Monday, March 17, 2014

FSK - The real deal (and other developments)

I'm still having a lot of fun with my new TS-590 and this week's addition to the enjoyment was the addition of an interface for producing real, in-rig frequency shift keying for RTTY rather than using a program like FLDigi to produce the tones in a sideband signal.  The benefit is that you don't have to worry about audio levels or producing excess IMD and when chasing RTTY spots, you don't have to figure out where to set the receiver passband.

I ordered an FTDI USB-Serial adapter  which provides 5V TTL levels which can be fed directly into the TS-590's ACC2 port for PTT and FSK.  I did not know it would be that easy though.  No, instead I started by building a transistor based switch that would drive outputs to ground when the RTS or TXD lines from the adapter were active.  The problem is, at least on OS X, when the adapter is not being actively used by a program, the RTS line is active, meaning whenever I was not operating a digital mode, the rig was being keyed.  You may think, "well on the 590 you can just change the polarity of that signal so it doesn't do that," and you'd be right, but for whatever reason, I just could not get it to work that way.  Never the less, I fooled with this transistor interface for about 2 hours until I finally gave up and hooked things up directly to the adapter.  Sure enough, it worked exactly as I wanted it to without any problems.  We live and learn I guess!

In addition to the 13 pin DIN connector for the ACC2 jack, I also ordered a 7 pin DIN for the "remote connector".  This jack is usually used to supply a keyline and ALC for amps and things like that.  I don't have an amp (yet!) but I have seen a few cases of guys applying some voltage to the ALC line to cause the output to go below 5 watts.  I don't do a lot of QRPp but especially during the QRP Foxhunts, I do like to go for broke and really turn things down, so I thought I'd give it a shot.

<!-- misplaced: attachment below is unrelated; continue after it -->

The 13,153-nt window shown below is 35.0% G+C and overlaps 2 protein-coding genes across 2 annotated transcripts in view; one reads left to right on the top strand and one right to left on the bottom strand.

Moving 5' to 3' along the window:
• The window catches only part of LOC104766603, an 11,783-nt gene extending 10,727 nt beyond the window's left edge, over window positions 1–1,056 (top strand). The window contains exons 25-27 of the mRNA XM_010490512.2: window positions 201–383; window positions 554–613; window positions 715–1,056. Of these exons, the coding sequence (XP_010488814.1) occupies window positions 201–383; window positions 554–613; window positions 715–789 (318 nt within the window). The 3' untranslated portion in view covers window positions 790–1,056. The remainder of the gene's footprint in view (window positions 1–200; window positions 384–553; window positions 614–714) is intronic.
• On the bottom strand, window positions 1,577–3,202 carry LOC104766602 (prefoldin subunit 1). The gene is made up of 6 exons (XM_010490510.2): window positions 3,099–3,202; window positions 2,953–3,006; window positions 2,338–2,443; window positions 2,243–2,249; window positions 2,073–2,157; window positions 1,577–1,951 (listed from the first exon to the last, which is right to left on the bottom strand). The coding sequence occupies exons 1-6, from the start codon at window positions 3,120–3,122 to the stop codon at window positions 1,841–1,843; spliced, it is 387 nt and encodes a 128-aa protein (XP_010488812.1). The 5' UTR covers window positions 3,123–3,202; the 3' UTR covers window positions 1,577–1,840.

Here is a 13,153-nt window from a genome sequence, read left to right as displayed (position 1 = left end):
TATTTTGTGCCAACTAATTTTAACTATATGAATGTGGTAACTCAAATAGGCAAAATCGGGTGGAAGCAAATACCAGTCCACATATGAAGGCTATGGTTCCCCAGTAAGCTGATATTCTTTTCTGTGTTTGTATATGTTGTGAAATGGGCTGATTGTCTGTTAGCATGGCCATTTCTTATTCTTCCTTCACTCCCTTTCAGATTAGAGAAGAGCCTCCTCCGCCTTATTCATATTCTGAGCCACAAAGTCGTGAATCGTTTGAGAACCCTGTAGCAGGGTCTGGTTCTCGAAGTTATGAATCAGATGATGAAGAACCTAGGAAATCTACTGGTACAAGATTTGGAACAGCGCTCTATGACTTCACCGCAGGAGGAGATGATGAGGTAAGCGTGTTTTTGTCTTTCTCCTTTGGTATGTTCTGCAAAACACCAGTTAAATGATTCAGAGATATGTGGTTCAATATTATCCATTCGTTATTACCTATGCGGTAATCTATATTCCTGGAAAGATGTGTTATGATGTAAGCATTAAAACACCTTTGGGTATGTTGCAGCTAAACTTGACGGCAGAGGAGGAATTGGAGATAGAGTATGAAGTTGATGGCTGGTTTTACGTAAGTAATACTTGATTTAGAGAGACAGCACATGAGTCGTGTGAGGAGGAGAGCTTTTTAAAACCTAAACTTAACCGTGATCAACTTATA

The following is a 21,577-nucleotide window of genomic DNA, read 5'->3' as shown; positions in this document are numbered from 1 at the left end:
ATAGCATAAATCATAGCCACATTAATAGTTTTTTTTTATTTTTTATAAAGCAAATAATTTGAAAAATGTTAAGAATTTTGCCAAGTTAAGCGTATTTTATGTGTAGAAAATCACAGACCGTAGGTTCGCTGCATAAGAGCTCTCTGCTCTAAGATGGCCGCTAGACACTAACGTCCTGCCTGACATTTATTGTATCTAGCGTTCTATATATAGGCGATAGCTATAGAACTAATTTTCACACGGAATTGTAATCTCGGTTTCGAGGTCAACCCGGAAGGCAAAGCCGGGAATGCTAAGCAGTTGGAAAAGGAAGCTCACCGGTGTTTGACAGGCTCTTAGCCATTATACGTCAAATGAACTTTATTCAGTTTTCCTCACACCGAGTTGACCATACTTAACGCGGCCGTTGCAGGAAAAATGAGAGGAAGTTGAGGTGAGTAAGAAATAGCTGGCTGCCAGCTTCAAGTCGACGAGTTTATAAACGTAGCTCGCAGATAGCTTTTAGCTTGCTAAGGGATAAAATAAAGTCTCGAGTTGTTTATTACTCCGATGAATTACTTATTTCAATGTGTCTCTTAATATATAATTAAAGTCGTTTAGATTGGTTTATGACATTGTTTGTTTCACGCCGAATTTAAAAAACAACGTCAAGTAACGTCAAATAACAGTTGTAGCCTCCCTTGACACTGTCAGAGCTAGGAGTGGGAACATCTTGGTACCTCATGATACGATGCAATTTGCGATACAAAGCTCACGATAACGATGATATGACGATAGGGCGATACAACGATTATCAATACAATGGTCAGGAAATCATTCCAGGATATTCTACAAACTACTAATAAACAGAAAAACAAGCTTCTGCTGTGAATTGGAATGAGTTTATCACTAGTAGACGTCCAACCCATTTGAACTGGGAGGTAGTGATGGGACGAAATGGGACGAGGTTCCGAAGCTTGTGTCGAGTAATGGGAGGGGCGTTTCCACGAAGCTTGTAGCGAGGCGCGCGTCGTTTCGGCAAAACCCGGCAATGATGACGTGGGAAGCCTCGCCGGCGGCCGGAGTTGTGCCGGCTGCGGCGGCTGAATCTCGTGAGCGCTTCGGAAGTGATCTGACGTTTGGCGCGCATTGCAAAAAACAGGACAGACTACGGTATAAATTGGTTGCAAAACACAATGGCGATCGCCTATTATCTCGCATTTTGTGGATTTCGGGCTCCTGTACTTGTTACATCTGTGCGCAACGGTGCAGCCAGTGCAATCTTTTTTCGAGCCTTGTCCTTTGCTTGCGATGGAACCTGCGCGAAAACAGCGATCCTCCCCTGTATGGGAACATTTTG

The idea is that you can apply a negative voltage to the ALC pin to "trick" the radio into thinking it needs to reduce the output to an amplifier.  I wired up a 9v battery and a 10k pot for some variability of that voltage and gave it a shot.  Unfortunately, I could not get the ALC to change at all, regardless of the voltage.  I didn't want to spend a few hours and get nowhere with it so I gave up relatively quickly and I'll have to come back to it another day.

So after all that playing around, I got on the air.  There was a RTTY contest on which is sponsored by the British Amateur Radio Teledata Group, or BARTG (http://www.bartg.org.uk/hfrttycontest.asp).  This is an "everybody works everybody" contest so I figured I could do OK with my 100w rig.  I decided to do a single band entry on 15m since I wasn't going to be operating much and I knew if 15 was open, it'd offer good rates.  I spent a fair bit of time CQing and found that my equipment arrangement was probably not quite the best - it seems the air flow behind the 590 is quite lacking and I had the fans kick on at high speed after about 20 min of CQing at 100w.  This isn't really unexpected but I'll have to get one of those little fans the next time I'm up at Walmart.  I did have a little 2 inch DC fan I hooked up to blow air on the back of the rig and that helped a lot.  I thin I ended up with 60 some odd contacts and about 15,500 points.  Having never done a RTTY contest before, it was interesting to see who was on.  It was nice to be able to surf the web and watch Youtube videos while I operated too, though that did cause me to miss a few QSOs when people responded and I wasn't paying attention!  I am beginning to recognize when to turn the beam from NE to NW as propagation shifts, which is something all the experienced ops have figured out to a T.

That pretty much sums up the last few days of ham radio at the W0EA shack.  I think for the next blog post I'll try to think of something with some visual elements!  This blog needs more pictures!

73 for now ..